Kuwait positive on PPP prospects
In addition to key utilities projects, KAPP is also planning to develop real estate public-private partnerships
As other regional governments launch ambitious public-private partnership (PPP) initiatives, Kuwait is celebrating the 10-year anniversary of its pioneering PPP programme this year.
Initially launched in 2008, Kuwait’s PPP body, the Kuwait Authority for Partnership Projects (KAPP), has undergone a number of changes and delivered its first major project in this time.
While reforms and legal amendments have led to delays with the programme, the finalising of agreements for its most ambitious project yet in 2018 has paved the way for more success in 2019.
Nayef al-Haddad, a senior manager at KAPP, tells MEED that the signing of agreements for the planned Umm al-Hayman wastewater project, with a consortium led by Germany’s WTE and the local International Finance Association, is an important milestone.
“The Umm al-Hayman wastewater expansion has been the most complicated project to be tendered by KAPP as it has two components,” Al-Haddad explains. “The first part is for design, build, operate for a three-year period, and then there is a BOT [build, own, operate] part for a 25-year period.”
The project will expand the capacity of the Umm al-Hayman wastewater treatment plant by a sizeable 500,000 cubic metres a day (cm/d), with the option to expand up to a total of 700,000 cm/d in the future, offering further opportunities for local and international investors.
“For the future expansion, there is potential for the same lenders or different lenders to participate through refinancing,” says Al-Haddad.
Al-Haddad is keen to emphasise that international expertise and finance will provide significant benefits for local citizens.
“The appointed consortium is taking financing from local and international banks, and in all aspects there is a local touch,” he explains. “In addition to the environmental benefits for Kuwait, it will create jobs, transfer of knowledge and technology and will also enable local companies and citizens to benefit from shares in the company.”
Under Kuwait’s PPP structure, the appointed developer will form a project company in which 60 per cent of shares will be distributed between local citizens and public institutes.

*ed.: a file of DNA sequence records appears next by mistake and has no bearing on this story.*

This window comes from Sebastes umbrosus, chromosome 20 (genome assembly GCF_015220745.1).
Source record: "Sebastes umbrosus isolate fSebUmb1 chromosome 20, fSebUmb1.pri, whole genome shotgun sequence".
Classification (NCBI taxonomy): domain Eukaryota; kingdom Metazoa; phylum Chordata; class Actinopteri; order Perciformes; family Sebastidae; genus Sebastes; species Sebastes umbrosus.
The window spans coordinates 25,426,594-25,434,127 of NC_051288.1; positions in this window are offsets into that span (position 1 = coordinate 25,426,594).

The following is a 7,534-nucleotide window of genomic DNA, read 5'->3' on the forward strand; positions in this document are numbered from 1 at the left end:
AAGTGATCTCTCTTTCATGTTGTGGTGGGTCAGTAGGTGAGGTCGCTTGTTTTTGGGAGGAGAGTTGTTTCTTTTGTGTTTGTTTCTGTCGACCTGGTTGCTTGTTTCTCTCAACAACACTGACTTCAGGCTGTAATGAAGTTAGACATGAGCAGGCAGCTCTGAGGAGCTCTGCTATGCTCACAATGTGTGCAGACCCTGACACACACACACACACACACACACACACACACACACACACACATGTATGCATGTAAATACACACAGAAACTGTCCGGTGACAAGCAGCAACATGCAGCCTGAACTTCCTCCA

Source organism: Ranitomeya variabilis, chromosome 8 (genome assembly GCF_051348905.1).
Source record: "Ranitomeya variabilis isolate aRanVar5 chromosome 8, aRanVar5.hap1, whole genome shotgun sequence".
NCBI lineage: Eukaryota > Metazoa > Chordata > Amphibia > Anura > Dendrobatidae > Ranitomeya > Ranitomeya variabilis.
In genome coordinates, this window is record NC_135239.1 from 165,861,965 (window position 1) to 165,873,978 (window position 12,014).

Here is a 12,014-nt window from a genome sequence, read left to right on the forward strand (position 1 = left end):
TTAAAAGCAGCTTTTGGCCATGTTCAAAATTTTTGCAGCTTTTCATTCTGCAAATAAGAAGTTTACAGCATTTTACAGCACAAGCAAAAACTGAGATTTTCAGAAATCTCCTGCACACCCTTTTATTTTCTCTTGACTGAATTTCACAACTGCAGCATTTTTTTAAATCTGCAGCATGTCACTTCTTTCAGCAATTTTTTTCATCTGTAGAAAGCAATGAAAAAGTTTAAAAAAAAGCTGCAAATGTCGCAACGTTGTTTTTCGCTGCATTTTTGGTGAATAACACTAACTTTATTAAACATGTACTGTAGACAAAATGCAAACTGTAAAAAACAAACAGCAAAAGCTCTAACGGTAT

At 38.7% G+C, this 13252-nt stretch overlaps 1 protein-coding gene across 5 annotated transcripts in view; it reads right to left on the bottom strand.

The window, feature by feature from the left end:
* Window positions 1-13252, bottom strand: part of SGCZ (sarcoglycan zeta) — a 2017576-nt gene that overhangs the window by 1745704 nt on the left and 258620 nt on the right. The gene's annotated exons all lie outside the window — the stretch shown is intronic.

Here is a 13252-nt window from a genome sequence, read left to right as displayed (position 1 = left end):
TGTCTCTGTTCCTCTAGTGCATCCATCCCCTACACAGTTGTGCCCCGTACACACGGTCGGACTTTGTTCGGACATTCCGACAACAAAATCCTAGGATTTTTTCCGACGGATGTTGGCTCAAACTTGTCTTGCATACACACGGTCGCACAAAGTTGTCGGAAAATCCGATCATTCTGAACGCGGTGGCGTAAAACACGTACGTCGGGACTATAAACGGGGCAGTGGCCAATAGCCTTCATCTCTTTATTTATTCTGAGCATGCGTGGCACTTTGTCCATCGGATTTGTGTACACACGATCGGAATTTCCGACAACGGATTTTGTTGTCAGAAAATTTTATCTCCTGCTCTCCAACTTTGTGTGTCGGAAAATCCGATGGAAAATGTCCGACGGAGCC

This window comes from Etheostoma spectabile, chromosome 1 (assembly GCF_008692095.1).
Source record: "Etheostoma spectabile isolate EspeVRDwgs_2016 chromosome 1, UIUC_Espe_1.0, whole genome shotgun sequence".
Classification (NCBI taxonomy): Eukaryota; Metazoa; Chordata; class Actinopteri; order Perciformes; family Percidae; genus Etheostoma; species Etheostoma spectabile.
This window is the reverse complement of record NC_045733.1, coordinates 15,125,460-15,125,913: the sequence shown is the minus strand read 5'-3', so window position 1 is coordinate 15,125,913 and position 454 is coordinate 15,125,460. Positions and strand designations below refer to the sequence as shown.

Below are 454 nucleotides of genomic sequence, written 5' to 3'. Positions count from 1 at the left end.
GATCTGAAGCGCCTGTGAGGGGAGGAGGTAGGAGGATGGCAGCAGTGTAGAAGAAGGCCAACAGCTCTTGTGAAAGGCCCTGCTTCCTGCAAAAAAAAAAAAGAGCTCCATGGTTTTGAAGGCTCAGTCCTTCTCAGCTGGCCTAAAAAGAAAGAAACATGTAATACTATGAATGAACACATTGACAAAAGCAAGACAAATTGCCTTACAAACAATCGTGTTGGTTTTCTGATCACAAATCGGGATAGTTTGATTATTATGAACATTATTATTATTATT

“For the project company, 50 per cent of shares will be transferred to Kuwaiti citizens, 10 per cent for public entities allowed to invest and the remaining 40 per cent will be held by the developer,” says Al-Haddad.
While some previous efforts to implement PPP projects had stalled as a result of the new procurement models, Al-Haddad says the successful signing of the project agreement was due to numerous state entities cooperating with investors to find the best solution for a complex project.
“The Umm al-Hayman project involves the expansion of current transmission, distribution and pumping infrastructure, so there is a lot of risk and responsibilities shared between the private and public sector,” he explains.
“Thankfully, this project has come through a lot of challenges, in the technical and commercial components, to reach this stage. It’s a major milestone for us.”
Following the successful conclusion of negotiations with the Umm al-Hayman project, attention will now turn to signing the project agreements for the next project, the Kabd solid waste-to-energy PPP scheme.
The Kabd PPP
The senior engineer for KAPP currently working on the project, Muneera al-Bahar, is confident that the Kabd project can follow the lead of the Umm al-Hayman project and reach execution soon.
“It was approved earlier this year, and we are still waiting for final approvals from relevant authorities,” says Al-Bahar.
“It has faced more reluctance from the public sector as it is a new technology coming in that requires more understanding and awareness of technology, and it will cost hundreds of millions of dollars over 25 years, so it may take longer to convince stakeholders than the Umm al-Hayman project, but we are confident it will go in the same direction. Both projects aim to benefit the environment and improve quality of life.”